August 10, 2015

Norma Shearer, Their Own Desire

as LALLY MARLETT
 photo Screen Shot 2015-08-08 at 5.37.37 PM.jpg


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 photo Screen Shot 2015-08-08 at 5.00.47 PM.jpgI suppose you could say that Norma Shearer has worn me down; her propensity to make her characters quirky, upbeat, and plucky, bringing that perky little voice of hers which goes up high whenever she's speaking with those around her, almost as a means to communicate, "I'm adorable! Like me!" used to annoy the hell out of me (as reference, I once described her "voice and tone to be rather annoying" in this film). This time around, I was much more desensitized by her coquettish girlishness. This might be the fact that I realized that at one point in Their Own Desire, Lally is described as "a gay little kid," to which I would admit that Shearer has down well. Sure, sometimes her delivery comes off as contrived ("45? And falls in love? HAHAHA") but ignoring that aspect of Shearer, I found that her overall performance isn't so bad. She is surprisingly more grounded and heartfelt than I remembered her to be, and moments such as the big reveal scene with her father are handled pretty expertly, as she speaks and stares at Lewis Stone with bitter daggers. It's this sharp and bitchier side of Shearer that is refreshing to watch ("big strong he-men doing their stuff" is loaded with subtle shade); as bitchiness is practically a non-entity in her mid-to-late 1930s performances. And when it comes to the melodrama, Shearer does the expected maudlin and melancholic fare which hits all its required marks (I found her quick shots where she is stranded on the island, losing some of her sanity, to be particularly well done). Overall, while this is more of a solid performance as opposed to one that's for the ages, I leave this rewatch much more appreciative of the work and the actress.

4 comments:

  1. It is exactly that "coquettish girlishness" that Shearer was eager to leave behind, and she herself thought Their Own Desire was a step back, didn't want to do it, but "Irving made me." Thalberg could be a hindrance as often as help when seeking to guide Norma. It was his intention to place Norma "above the fray," while Norma understood that for a young actress in some very competitive ranks to be 'above the fray' was the same as being out of the game.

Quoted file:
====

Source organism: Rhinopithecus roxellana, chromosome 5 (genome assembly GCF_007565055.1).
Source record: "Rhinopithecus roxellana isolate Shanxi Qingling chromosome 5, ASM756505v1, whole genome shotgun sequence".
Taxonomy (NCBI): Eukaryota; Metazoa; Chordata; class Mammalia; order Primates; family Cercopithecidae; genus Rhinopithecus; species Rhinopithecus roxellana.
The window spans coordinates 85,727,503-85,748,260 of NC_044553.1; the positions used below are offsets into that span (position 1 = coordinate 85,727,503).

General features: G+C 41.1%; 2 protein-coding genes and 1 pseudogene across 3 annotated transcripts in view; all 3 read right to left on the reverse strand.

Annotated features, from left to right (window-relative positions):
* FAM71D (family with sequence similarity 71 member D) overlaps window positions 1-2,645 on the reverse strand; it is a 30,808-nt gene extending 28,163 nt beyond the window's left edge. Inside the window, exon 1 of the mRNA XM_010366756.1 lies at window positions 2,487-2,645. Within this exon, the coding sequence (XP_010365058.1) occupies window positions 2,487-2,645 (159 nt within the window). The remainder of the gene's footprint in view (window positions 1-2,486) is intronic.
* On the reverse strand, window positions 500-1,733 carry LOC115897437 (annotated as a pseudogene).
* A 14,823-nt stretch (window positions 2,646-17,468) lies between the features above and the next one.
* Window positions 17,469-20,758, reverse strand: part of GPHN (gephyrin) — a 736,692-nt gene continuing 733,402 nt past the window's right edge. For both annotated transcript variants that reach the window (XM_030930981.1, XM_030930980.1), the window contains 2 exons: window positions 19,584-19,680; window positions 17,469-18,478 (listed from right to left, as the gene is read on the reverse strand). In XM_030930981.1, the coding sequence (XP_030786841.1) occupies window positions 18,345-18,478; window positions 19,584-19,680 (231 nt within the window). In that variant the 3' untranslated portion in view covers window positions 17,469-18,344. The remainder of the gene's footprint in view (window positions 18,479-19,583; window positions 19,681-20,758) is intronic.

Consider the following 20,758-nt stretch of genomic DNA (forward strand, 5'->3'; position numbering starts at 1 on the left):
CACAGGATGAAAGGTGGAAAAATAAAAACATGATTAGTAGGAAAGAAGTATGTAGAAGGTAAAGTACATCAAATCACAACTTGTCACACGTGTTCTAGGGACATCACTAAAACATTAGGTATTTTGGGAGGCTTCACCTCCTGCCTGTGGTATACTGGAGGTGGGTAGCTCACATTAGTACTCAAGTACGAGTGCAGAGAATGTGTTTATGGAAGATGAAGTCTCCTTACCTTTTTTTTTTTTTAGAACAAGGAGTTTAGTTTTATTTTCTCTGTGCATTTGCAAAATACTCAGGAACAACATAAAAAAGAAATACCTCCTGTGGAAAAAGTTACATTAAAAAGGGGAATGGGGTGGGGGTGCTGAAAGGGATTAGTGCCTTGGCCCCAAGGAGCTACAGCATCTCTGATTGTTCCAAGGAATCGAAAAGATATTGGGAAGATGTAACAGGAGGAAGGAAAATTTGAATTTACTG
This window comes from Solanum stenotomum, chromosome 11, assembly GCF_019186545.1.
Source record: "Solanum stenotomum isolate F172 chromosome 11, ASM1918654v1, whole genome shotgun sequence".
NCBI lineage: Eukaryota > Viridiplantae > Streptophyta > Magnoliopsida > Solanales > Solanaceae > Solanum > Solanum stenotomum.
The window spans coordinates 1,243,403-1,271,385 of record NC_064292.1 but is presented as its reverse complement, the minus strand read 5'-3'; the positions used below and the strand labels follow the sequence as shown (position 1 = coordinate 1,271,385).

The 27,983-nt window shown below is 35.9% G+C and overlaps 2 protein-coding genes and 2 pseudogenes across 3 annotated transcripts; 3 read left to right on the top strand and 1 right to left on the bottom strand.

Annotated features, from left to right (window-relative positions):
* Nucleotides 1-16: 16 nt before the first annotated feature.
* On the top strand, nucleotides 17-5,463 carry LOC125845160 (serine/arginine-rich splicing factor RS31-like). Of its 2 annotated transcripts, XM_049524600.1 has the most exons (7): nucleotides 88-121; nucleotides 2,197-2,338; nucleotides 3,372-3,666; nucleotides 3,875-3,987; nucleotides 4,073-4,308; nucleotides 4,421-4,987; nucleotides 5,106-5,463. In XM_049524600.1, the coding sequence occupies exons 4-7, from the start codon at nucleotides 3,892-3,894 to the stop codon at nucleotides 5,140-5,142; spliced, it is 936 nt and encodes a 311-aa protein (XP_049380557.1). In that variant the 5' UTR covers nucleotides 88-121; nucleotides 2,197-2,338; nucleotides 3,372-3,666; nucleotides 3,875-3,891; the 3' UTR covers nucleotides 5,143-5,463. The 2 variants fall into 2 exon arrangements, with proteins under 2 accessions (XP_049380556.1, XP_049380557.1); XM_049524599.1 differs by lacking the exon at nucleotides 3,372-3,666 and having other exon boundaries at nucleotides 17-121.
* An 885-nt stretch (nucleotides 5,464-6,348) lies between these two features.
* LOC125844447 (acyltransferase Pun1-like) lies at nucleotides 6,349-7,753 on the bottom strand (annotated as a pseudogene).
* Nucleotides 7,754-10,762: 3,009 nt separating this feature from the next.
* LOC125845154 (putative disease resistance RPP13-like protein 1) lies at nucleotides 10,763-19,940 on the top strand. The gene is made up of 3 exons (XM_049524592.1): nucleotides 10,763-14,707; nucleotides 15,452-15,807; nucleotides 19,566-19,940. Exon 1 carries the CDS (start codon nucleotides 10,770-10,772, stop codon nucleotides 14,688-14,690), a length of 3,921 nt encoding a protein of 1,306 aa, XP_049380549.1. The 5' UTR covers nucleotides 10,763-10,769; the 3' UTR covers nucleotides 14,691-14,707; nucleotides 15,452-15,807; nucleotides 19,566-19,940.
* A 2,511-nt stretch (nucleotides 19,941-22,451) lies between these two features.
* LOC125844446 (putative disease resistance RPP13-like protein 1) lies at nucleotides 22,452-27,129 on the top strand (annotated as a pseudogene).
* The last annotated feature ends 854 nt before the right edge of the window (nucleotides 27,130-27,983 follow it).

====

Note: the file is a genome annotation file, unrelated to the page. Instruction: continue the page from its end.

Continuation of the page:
Naturally, after being praised quite widely for the maturity she attained in The Trial of Mary Dugan and The Last Of Mrs. Cheney she was eager to explore further in that same direction. Luckily, that was only temporarily delayed.

    During the filming of Their Own Desire, Norma was alerted by Ramon Novarro of a wonderful new still photographer in town, George Hurrell, and showed some of the work Hurrell had done for him. Norma was already seeking the lead in Ursula Parrot's "Ex-Wife," about to be cast and filmed, and after having a session with Hurrell that revealed Norma posed sultry to the nines, Irving was convinced she could do it. The film would be retitled for release, Norma's next in line, and her Oscar triumph. And Hurrell would get a contract with MGM.

    I'm glad your appreciation for this one climbed. I didn't finally see it till the 1990s, and I didn't think it was bad at all. If you want to see Norma embarrassed, the culprit to a far greater degree, is she and John Gilbert's spoofing of the Romeo & Juliet balcony scene in Hollywood Revue of 1929. Yeech. Possibly Marie Dressler was the only participant in that sound-test, all-star extravaganza spared of regret.

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    1. P.S. While the date still reads August 10, happy 113th birthday, Norma :)

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    2. Haha, my Divorcee post has some of these factoids. You tell me them before I'm able to show you that I know of them!

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  2. I think Norma's performance in this film starts out with too much gaiety and coquettish-ness (i.e., shrillness) but once the drama hits Norma settles down to some potent dramatic and subtle moments that are sublime. I also think she has some great scenes with Montgomery, especially when he tells her the truth about their parents' relationship (they're both excellent here) and the traumatic scene when they're lost on the island is some superb work. While creaky in the extreme, this 1929 relic still contains some fine acting by Shearer and Montgomery.

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